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Confidence in the long-term economy has dropped to its lowest ebb since the global financial crisis as employers struggle with the rising cost of doing business in WA, according to a prominent survey.

The Commonwealth Bank-Chamber of Commerce and Industry survey of business expectations shows nearly half of those surveyed - 45 per cent - expect economic conditions to deteriorate over the next year. Only 13 per cent believe they will improve.

In the short-term, nearly a quarter of businesses surveyed expect conditions will worsen in the first quarter of this year, compared to a fifth who think it will get better.

CCI chief economist John Nicolaou said the pessimism was because of continuing economic uncertainty, in particular the deferral of some mining projects in WA, which had proved more detrimental to confidence than the threat of the eurozone break-up in the first half of last year.

"The uncertainty is multifaceted but (is) mostly from a combination of global and domestic economic uncertainty, which has spooked many businesses over the second half of last year," Mr Nicolaou said.

"That has been amplified when combined with the high cost of doing business.

"Businesses . . . are looking to find some relief if they are to remain competitive in what is a more competitive global economic environment."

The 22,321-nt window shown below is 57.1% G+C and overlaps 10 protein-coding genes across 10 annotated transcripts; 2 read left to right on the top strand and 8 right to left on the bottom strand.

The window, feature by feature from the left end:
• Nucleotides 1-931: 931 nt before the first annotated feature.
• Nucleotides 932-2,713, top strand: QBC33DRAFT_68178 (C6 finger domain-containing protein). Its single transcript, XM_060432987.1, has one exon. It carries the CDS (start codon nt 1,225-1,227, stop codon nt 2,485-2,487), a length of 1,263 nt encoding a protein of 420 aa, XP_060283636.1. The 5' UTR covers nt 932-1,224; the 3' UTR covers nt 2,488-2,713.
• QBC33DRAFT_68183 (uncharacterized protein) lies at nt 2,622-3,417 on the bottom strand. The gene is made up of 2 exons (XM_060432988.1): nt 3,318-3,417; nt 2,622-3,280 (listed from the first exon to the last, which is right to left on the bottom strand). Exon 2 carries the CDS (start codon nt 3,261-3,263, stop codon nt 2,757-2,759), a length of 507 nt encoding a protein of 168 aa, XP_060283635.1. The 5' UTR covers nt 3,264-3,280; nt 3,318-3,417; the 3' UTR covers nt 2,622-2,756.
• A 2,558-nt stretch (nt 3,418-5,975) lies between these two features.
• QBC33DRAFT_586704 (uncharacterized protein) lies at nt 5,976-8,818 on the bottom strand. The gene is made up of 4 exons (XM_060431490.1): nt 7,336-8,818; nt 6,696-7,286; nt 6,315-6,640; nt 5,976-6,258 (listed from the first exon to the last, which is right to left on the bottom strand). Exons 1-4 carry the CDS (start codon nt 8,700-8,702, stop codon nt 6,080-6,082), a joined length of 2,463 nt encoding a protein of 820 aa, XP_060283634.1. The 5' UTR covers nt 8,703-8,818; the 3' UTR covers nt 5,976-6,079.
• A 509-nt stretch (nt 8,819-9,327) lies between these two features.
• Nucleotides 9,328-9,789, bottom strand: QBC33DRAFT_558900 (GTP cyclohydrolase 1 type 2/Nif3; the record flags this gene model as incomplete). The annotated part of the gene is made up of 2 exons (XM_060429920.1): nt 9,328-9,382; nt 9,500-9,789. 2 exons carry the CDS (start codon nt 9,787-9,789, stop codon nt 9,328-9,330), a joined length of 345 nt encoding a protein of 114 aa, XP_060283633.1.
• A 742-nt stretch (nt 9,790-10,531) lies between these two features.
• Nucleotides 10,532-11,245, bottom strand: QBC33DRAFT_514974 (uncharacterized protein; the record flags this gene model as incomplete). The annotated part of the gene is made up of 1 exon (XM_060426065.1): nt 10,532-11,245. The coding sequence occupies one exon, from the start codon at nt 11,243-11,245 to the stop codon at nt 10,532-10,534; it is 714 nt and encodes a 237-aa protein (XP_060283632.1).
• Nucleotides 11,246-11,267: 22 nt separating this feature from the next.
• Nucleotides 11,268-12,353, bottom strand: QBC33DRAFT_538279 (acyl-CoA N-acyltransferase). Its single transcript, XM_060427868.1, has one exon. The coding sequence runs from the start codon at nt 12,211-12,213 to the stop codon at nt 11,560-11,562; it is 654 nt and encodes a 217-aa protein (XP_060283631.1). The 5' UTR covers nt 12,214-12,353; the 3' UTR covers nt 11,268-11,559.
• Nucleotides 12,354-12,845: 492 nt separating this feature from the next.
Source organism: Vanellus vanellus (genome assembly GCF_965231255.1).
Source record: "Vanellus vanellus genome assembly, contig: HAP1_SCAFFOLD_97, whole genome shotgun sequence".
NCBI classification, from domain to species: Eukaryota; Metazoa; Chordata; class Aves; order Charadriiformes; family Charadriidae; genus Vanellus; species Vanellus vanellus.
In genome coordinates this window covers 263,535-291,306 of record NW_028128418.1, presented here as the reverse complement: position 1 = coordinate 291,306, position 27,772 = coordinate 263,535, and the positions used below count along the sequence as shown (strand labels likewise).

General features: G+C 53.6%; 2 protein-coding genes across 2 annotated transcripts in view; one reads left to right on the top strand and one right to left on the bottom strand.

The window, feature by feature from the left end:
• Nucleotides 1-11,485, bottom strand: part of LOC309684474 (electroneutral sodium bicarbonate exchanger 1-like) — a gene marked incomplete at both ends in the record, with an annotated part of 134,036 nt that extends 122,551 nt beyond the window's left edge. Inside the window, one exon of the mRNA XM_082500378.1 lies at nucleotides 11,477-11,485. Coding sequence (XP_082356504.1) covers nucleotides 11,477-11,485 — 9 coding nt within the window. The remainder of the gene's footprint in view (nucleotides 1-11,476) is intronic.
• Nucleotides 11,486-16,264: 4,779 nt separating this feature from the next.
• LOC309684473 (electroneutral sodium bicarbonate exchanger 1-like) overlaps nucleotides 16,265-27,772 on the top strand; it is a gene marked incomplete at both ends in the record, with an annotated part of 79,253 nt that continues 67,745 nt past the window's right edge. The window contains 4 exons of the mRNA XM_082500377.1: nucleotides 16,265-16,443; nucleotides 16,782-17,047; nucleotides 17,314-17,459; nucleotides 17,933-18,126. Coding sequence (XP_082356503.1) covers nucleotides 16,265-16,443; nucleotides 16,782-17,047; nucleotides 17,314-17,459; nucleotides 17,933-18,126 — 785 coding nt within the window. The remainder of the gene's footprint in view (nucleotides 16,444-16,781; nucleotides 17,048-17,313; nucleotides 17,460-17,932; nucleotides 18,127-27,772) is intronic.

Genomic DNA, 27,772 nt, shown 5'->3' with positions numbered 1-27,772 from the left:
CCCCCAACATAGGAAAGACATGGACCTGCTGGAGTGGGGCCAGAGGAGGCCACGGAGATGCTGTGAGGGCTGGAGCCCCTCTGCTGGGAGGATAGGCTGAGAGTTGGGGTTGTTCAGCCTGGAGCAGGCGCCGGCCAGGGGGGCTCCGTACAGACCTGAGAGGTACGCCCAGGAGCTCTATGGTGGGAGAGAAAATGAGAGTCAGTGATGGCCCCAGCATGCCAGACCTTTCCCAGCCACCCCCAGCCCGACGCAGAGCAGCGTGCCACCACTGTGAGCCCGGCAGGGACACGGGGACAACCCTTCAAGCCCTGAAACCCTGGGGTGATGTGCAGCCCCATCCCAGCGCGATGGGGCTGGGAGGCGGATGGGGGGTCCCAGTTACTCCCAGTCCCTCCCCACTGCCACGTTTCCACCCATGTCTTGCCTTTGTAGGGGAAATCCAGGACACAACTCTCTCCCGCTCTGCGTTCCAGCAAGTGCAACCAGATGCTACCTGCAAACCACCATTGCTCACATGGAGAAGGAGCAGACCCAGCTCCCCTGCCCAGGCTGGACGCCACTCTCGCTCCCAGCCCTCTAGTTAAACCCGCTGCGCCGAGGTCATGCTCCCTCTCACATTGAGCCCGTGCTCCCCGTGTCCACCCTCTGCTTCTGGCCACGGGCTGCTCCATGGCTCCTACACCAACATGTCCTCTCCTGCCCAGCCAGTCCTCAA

The survey showed labour issues, particularly rising wages, were a concern and a major cost of doing business.

Owner of Temptation, The Romance Bookstore in Subiaco, Christina Tanuadji, said she and her business partner were considering closing down their store because they expected conditions would deteriorate this year.

While the expectant mother said growing family was also an issue for both women, they were worried about competing with online book retailers. Her online competitors, mostly based abroad, could offer products at lower prices, partly as a result of the strong Australian dollar and because they did not have to sustain WA's rising business costs.

Increasingly expensive overheads included wages, utility bills, rent and insurances. The fortunes of the store were linked to the US economy, because the contraction in the American publishing sector restricted the books on offer.

"We have to sell three books for every one book sold by an online retailer, just to keep up," she said.

Businesses . . . are looking to find some relief if they are to remain competitive in a global economic environment." CCI's John Nicolaou